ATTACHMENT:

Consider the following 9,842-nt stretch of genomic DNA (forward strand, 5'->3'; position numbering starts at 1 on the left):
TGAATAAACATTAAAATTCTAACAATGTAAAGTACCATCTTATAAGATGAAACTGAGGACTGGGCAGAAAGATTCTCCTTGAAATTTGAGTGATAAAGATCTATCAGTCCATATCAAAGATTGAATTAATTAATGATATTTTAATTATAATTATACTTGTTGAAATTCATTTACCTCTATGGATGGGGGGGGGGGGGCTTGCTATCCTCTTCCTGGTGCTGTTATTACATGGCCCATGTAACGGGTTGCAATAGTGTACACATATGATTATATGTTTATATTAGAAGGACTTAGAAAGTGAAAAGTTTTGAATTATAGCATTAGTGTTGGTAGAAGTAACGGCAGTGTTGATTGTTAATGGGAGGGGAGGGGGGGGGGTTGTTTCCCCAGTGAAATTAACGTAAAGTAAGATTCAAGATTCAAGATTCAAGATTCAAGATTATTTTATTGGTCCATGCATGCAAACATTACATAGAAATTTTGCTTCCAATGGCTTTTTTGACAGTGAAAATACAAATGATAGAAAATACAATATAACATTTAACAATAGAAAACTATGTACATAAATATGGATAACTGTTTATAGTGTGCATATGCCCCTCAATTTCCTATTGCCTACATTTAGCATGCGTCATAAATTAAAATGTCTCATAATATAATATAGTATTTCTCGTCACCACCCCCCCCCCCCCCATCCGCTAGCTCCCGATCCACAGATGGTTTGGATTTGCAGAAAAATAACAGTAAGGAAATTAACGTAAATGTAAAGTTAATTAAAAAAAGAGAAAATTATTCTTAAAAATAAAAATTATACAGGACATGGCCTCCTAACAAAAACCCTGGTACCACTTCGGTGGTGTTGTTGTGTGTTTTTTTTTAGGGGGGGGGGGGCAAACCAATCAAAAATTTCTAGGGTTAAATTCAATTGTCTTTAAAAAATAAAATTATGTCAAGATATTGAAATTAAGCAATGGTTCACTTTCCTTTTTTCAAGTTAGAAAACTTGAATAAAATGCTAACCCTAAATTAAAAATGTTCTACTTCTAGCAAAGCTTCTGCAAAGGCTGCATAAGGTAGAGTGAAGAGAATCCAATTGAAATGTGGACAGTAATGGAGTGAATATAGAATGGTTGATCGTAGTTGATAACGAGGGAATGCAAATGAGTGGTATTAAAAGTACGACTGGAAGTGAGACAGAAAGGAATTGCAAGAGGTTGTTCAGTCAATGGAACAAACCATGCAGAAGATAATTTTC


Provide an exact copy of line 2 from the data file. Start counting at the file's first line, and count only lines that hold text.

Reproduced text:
TGAATAAACATTAAAATTCTAACAATGTAAAGTACCATCTTATAAGATGAAACTGAGGACTGGGCAGAAAGATTCTCCTTGAAATTTGAGTGATAAAGATCTATCAGTCCATATCAAAGATTGAATTAATTAATGATATTTTAATTATAATTATACTTGTTGAAATTCATTTACCTCTATGGATGGGGGGGGGGGGGCTTGCTATCCTCTTCCTGGTGCTGTTATTACATGGCCCATGTAACGGGTTGCAATAGTGTACACATATGATTATATGTTTATATTAGAAGGACTTAGAAAGTGAAAAGTTTTGAATTATAGCATTAGTGTTGGTAGAAGTAACGGCAGTGTTGATTGTTAATGGGAGGGGAGGGGGGGGGGTTGTTTCCCCAGTGAAATTAACGTAAAGTAAGATTCAAGATTCAAGATTCAAGATTCAAGATTATTTTATTGGTCCATGCATGCAAACATTACATAGAAATTTTGCTTCCAATGGCTTTTTTGACAGTGAAAATACAAATGATAGAAAATACAATATAACATTTAACAATAGAAAACTATGTACATAAATATGGATAACTGTTTATAGTGTGCATATGCCCCTCAATTTCCTATTGCCTACATTTAGCATGCGTCATAAATTAAAATGTCTCATAATATAATATAGTATTTCTCGTCACCACCCCCCCCCCCCCCATCCGCTAGCTCCCGATCCACAGATGGTTTGGATTTGCAGAAAAATAACAGTAAGGAAATTAACGTAAATGTAAAGTTAATTAAAAAAAGAGAAAATTATTCTTAAAAATAAAAATTATACAGGACATGGCCTCCTAACAAAAACCCTGGTACCACTTCGGTGGTGTTGTTGTGTGTTTTTTTTTAGGGGGGGGGGGGCAAACCAATCAAAAATTTCTAGGGTTAAATTCAATTGTCTTTAAAAAATAAAATTATGTCAAGATATTGAAATTAAGCAATGGTTCACTTTCCTTTTTTCAAGTTAGAAAACTTGAATAAAATGCTAACCCTAAATTAAAAATGTTCTACTTCTAGCAAAGCTTCTGCAAAGGCTGCATAAGGTAGAGTGAAGAGAATCCAATTGAAATGTGGACAGTAATGGAGTGAATATAGAATGGTTGATCGTAGTTGATAACGAGGGAATGCAAATGAGTGGTATTAAAAGTACGACTGGAAGTGAGACAGAAAGGAATTGCAAGAGGTTGTTCAGTCAATGGAACAAACCATGCAGAAGATAATTTTC